Karl Marx and Jean-Jacques Rousseau - Free Essay in Political Science

Published: 2022-04-07 17:41:32
Karl Marx and Jean-Jacques Rousseau - Free Essay in Political Science
Type of paper:  Essay
Categories: Political science Karl Marx
Pages: 8
Wordcount: 1951 words
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Jean-Jacques Rousseau and Karl Marx are political philosophers who shared some similarities and differences in their political theories. The main focus of their theories was centered on what constitutes human freedom. The two philosophers are in agreement that human liberty is adversely affected in the modern society denying humankind fundamental freedom as free creatures. The main difference between the two philosophers lies in their explanation of why humans are not free creatures in the modern world as previously observed. While Rousseau bases his explanation on the development of societal and genealogical factors that have eliminated human freedom, Marx thinks that humans are denied freedom in the modern world due to the development economic aspects specifically capitalism that subsequently affects the human race in various negative ways denying them fundamental freedom.

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View of a Nation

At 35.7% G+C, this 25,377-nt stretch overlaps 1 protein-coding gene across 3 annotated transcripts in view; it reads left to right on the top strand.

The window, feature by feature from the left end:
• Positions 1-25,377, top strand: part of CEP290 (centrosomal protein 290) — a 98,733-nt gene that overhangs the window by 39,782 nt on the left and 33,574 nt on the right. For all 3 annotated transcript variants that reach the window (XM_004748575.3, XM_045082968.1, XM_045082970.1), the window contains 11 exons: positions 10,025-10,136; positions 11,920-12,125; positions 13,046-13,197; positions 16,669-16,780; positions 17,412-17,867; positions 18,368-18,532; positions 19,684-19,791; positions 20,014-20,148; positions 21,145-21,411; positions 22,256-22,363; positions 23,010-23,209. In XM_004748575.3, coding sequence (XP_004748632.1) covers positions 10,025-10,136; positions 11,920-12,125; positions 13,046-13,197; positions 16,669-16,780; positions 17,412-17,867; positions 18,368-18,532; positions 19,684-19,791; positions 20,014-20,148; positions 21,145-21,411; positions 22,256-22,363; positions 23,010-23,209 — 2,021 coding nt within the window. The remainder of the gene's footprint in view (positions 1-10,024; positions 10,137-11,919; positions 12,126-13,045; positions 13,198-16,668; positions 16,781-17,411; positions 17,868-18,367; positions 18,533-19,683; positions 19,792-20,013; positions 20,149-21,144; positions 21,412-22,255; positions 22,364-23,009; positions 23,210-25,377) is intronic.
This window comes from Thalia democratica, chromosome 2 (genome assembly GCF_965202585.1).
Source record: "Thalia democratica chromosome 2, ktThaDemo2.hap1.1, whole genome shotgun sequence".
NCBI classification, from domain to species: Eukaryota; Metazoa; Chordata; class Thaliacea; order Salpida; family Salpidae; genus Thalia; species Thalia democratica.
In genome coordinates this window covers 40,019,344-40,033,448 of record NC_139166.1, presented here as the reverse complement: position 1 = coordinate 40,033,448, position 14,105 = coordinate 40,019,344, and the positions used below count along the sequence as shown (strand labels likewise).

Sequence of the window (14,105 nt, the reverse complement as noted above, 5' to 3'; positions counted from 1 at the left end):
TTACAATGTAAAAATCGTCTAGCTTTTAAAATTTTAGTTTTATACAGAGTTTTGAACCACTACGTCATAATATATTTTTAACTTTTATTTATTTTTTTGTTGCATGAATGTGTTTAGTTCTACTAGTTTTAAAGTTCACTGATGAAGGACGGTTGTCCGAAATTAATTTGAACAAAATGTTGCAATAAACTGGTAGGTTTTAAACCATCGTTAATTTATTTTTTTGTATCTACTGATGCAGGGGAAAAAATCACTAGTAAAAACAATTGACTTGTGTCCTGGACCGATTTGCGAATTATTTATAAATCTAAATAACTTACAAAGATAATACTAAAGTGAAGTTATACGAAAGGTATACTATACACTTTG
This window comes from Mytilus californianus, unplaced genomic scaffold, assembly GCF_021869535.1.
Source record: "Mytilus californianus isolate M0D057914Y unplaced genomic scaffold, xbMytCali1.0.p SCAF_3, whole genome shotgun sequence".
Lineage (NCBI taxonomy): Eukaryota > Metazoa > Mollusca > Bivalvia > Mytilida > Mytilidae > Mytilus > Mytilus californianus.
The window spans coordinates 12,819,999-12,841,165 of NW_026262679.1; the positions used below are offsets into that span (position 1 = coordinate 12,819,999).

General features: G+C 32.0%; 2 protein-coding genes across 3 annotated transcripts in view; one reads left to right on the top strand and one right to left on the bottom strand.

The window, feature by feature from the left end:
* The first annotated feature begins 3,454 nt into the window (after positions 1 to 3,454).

The view of a nation is a crucial portion of any political theory. The differences and the main pronounced aspects of Rousseau's proposition are found in his argument that tends to disapprove the inception of a nation and law by merely basing the argument on violence theory as described in Chapter 1 of book 1 on the social contract and on his views on the discourse on the origin of inequality. In Chapter 1 of book 1 on slavery, Rousseau explains that the existence of slavery is based on the need for each other and the relationship developed afterwards between the slave and the enslaver. The relationship is mutual, and the two subsequently require the relationship for better survival in the society. The theory of social contract views slavery as a requirement to fulfill the demands of some special social relations in a society. Under normal circumstances as dictated by nature, all human beings are distinct free creatures who are equal in the society; however, the establishment of private ownership has replaced the equality of human nature with the value of the property where ownership of property determines the balance. Rousseau states that, "Man is born free, and everywhere he is in chains" (Rousseau 141). Inequality based on ownership of property is key aspects that have led to a huge gap between the poor and the rich. Law and country were developed to address the variations between the poor and the rich. Contrary to the supposed aim of the law and the country, their development has resulted in more inequality and denial of freedom to the poor while rewarding the rich with more properties and powers. Rousseau explains that, "people are interested more in filling their purses than their heads" (Rousseau 100). The urge to accumulate more money led to a wide gap between poor and rich. According to Rousseau, the law can protect private properties as well as protect unequal rights. He further explains his idea on the origin of state from the perspective of social economy and material things in life. Rousseau explains that the law favors the rich by offering more protection at the expense of the poor. In essence, the law and the country are the origin inequality giving one class powers to oppress and control the others.